Forest Supervisor Ed Armenta would like to invite anyone interested in learning more about the Forest Plan Revision Process, and specifically about the collaborative process the Inyo is proposing to use, to come to one of two workshops on November 16 or 17.   Two identical workshops are being planned to accommodate those who can best attend during the work week and those who can best attend outside of normal working hours.   Since Bishop is the most central for those participating from the Eastern Sierra both workshops will be held in Bishop at the Inyo National Forest Supervisor’s Office, 351 Pacu Lane, according to the following schedule: Friday November 16,   9-12 a.m.Saturday November 17,   9-12 a.m. The first half of each workshop will consist of presentations and opportunities for questions and answers regarding the Forest Plan Revision process, including an orientation to what a Forest Plan is and what it is not; and a presentation on a Draft Collaboration and Communication Plan for the Plan Revision effort.  The second half of the workshop will be an interactive format where participants will have an opportunity to work together on helping to finalize the Collaboration and Communication Plan.  Discussions will be on such topics as prioritizing communication tools and techniques for involving a diverse array of stakeholders, collaborative opportunities for the three year Plan Revision process, and how to monitor the progress of the communication and collaboration effort.  The workshops will be facilitated by Center for Collaborative Policy facilitator Laura Kaplan. An opportunity to participate in the workshop via conference call and webinar will be available for the first half of the workshop, with those participating in this way having the ability to provide feedback on the workshop topics in a written format. For more information about the workshops or the Forest Plan Revision process, or if you have special needs in order to participate, or to find out how to participate remotely, please call Public Affairs Officer Nancy Upham at 760-873-2427, or email her at This email address is being protected from spambots. You need JavaScript enabled to view it.. # # #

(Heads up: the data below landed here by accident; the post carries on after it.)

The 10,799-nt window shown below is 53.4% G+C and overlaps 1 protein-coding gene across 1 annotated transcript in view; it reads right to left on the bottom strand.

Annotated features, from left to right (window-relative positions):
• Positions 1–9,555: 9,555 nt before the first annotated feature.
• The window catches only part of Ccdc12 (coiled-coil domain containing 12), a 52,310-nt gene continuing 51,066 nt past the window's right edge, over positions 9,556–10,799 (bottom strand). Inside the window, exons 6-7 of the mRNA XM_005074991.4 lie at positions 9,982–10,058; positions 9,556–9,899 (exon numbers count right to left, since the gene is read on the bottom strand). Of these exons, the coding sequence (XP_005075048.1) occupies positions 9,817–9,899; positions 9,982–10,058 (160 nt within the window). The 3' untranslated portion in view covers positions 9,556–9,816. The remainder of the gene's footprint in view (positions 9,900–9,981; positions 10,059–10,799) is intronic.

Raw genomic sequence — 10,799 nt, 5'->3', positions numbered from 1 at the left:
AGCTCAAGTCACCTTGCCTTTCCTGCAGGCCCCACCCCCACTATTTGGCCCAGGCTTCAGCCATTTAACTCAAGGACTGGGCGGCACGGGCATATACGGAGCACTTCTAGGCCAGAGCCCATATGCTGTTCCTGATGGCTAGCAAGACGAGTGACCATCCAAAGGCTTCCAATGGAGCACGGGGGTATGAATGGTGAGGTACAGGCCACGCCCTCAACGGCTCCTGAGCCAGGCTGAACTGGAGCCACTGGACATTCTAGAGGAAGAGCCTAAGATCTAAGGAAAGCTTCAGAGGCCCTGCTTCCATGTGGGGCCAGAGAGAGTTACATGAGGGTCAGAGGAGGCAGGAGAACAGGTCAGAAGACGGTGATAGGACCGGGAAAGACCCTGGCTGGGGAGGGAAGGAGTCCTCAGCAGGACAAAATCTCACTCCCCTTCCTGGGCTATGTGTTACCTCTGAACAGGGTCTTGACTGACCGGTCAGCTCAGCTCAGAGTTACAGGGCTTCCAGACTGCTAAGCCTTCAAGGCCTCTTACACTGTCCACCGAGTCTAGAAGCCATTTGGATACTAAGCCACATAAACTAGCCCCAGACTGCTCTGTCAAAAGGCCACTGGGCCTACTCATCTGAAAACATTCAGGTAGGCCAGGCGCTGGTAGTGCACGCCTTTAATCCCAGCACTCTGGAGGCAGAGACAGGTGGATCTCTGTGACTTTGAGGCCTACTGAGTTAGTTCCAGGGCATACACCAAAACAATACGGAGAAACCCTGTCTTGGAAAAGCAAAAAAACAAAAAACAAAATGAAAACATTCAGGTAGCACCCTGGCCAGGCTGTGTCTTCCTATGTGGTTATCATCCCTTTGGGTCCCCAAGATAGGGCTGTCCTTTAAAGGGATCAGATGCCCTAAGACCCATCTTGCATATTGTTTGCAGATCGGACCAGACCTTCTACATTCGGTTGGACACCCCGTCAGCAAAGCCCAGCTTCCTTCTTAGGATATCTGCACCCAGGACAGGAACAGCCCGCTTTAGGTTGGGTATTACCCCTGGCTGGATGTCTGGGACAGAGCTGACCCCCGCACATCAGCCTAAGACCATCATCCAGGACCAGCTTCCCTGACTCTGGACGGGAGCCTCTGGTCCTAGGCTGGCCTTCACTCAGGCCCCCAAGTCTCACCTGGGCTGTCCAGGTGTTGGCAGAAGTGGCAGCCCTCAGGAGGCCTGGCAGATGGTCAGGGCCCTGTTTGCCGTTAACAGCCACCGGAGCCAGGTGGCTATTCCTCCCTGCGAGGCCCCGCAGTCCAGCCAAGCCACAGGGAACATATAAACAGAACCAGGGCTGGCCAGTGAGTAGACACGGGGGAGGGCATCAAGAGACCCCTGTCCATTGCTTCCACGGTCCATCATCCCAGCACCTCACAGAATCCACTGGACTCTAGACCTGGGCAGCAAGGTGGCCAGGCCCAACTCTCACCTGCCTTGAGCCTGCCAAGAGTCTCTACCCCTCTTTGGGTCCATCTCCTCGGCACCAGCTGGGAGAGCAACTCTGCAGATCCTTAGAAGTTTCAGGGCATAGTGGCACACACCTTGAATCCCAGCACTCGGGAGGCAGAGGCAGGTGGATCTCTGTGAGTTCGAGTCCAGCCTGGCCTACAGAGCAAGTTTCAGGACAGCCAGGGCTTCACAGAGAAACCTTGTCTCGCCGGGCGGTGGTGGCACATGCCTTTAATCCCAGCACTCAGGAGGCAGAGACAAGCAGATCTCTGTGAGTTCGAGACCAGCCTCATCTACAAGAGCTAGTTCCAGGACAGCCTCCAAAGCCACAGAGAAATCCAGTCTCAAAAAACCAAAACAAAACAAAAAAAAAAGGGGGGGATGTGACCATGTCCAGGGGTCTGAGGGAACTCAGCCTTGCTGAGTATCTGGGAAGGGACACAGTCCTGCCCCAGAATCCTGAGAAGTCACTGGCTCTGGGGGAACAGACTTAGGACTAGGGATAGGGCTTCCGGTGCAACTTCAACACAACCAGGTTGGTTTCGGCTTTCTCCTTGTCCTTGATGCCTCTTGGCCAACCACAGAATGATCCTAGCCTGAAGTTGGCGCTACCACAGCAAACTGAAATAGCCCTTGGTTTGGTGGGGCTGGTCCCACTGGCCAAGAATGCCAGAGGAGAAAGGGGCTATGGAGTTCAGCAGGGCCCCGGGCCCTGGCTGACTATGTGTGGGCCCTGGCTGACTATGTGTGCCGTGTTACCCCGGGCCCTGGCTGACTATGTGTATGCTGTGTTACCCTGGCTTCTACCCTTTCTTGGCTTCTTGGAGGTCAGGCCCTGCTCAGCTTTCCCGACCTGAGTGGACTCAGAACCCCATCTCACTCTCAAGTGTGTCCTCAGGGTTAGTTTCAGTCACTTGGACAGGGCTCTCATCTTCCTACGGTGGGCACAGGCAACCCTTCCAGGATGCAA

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John Stewart

West coast log, lumber exports down in first half of 2012

China’s economic slowdown largely responsible for decrease

PORTLAND, Ore. September 5, 2012. Log exports from Washington, Oregon, northern California, and Alaska totaled 736 million board feet in the first 6 months of 2012, a decrease of 25 percent compared to the same time last year, according to the U.S. Forest Service’s Pacific Northwest Research Station. During this same period, lumber exports from the West coast totaled 392 million board feet, a decrease of about 17 percent. “China’s economic slowdown has reduced that country’s demand for log and lumber imports,” said Xiaoping Zhou, a research economist with the station who compiled the data. “This is largely responsible for the overall decrease in West coast exports.” The total value of log exports in the first half of this year totaled $461 million, a decrease of 32 percent. The total value of exported lumber dropped about 14 percent to $287 million.